Today, when I am at Dr. Dave’s, The Car Doctor, leaving my car for repair, I mention that I am going to call my eighty-six year old mother to come and get me.
Dr. Dave’s bushy eyebrows and his black hair shoot straight up in the air, he jumps away from me and shouts, “Oh, My God! Is your mother still driving?!”
He remembers what happened last time I called my mother to come and get me from his shop. He saw it all.
She was late and I was waiting impatiently by the curb. She drove up onto the sidewalk. “Yohoooo, Honey, I’m here!”
I jumped back real quick then jumped forward and hopped in the passenger side. Mom bumped off the sidewalk into the road and skimmied the car around the corner.
I screamed, “Stop! Oh my god, Stop!’
She did, but seemed puzzled.
She had almost run over someone on a bike and another person walking across the street. I had to explain it to her above all the yelling from the pedestrians.
Mom put her foot on the gas pedal and drove me home. It was the most terrifying car ride of my life. It was almost like the woman couldn’t see or hear.
We got to my house and I was trembling. “Mother,” I said, “you’ve always been an indifferent driver but you truly scared me, today. Can you see OK?”
“Well,” my mother admitted, “I guess I really can’t.”
That’s when we found out she had cataracts and was practically blind and that’s when we found out she was ‘profoundly deaf.’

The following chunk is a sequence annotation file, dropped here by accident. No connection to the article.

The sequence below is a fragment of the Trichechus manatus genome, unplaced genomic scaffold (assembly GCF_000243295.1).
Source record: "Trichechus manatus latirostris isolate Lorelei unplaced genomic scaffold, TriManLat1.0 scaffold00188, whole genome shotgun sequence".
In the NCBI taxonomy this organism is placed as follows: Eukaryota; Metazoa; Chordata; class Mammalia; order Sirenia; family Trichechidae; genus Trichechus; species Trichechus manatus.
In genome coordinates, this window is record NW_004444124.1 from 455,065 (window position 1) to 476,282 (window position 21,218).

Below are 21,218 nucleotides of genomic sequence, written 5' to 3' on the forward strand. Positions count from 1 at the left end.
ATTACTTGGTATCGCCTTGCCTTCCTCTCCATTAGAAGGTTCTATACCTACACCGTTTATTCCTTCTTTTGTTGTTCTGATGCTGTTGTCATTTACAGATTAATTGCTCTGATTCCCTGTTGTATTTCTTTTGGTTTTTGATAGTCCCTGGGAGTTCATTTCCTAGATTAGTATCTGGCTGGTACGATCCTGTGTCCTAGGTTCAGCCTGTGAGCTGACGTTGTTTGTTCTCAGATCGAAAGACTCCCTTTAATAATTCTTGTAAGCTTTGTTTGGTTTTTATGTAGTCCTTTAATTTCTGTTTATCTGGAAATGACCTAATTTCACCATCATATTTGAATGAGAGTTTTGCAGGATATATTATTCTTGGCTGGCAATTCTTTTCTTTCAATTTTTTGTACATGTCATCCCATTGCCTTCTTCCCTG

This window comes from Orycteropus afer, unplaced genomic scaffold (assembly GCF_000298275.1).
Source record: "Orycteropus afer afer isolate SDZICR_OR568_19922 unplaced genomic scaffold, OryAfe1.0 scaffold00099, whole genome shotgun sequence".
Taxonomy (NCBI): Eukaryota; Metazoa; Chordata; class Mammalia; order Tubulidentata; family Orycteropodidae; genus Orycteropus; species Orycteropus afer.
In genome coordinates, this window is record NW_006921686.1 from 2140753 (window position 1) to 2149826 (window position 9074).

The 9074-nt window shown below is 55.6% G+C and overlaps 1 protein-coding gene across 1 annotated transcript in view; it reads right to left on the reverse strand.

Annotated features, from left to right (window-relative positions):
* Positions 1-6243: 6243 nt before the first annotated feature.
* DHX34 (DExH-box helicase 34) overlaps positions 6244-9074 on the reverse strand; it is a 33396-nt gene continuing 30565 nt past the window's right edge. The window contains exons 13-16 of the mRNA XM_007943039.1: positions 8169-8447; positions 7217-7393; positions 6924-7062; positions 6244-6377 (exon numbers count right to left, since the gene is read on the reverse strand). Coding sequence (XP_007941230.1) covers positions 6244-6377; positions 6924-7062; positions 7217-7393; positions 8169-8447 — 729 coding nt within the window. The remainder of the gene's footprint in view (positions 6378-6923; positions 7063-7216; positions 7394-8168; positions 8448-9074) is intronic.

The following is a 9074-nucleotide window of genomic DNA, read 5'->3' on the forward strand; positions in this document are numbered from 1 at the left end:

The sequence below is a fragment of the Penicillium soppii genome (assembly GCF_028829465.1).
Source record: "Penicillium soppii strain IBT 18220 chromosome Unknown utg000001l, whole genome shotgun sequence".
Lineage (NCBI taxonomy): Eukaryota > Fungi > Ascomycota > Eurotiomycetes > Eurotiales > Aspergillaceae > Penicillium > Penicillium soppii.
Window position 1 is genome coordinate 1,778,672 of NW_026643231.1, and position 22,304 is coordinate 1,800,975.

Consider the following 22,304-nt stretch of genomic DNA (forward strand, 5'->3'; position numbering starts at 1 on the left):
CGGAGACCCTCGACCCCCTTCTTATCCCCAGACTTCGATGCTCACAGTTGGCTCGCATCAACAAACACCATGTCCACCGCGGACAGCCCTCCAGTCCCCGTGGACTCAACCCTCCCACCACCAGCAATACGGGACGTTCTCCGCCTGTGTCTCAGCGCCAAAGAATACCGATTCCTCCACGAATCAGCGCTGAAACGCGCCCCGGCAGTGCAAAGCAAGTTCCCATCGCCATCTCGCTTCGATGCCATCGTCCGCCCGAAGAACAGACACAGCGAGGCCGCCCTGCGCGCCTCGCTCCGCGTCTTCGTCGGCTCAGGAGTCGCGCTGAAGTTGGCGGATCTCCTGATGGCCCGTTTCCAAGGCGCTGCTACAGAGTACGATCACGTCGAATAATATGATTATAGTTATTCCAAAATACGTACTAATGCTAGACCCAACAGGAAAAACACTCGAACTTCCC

We got the eyes fixed and we got her a good pair of hearing aides and we gave her some rules.
“You can’t leave town,” we kids said, “and you can only drive where there are stop lights.”
I turn to Dr. Dave now and say, “Don’t worry. She’s always been like this. It’s nothing new. God must protect people like her because I don’t think she has ever had an accident.”
Here is how my mother has always driven a car:
When we were little kids, Mom would take all of us to the grocery store with her. One day in particular, she pulled out of the grocery store lot, with the six of us kids all crammed into the station wagon with the many bags of groceries.
I happened to be looking out the back window. By golly, the woman was backing up and heading toward one of those long concrete things that you pull up to in some parking lots.
Mother was rushing the back end of the station wagon toward that concrete as fast as we kids chewed gum. It didn’t look right to me.
BAM! BAM! BUUUMP! KABUMP! BAM! BAM!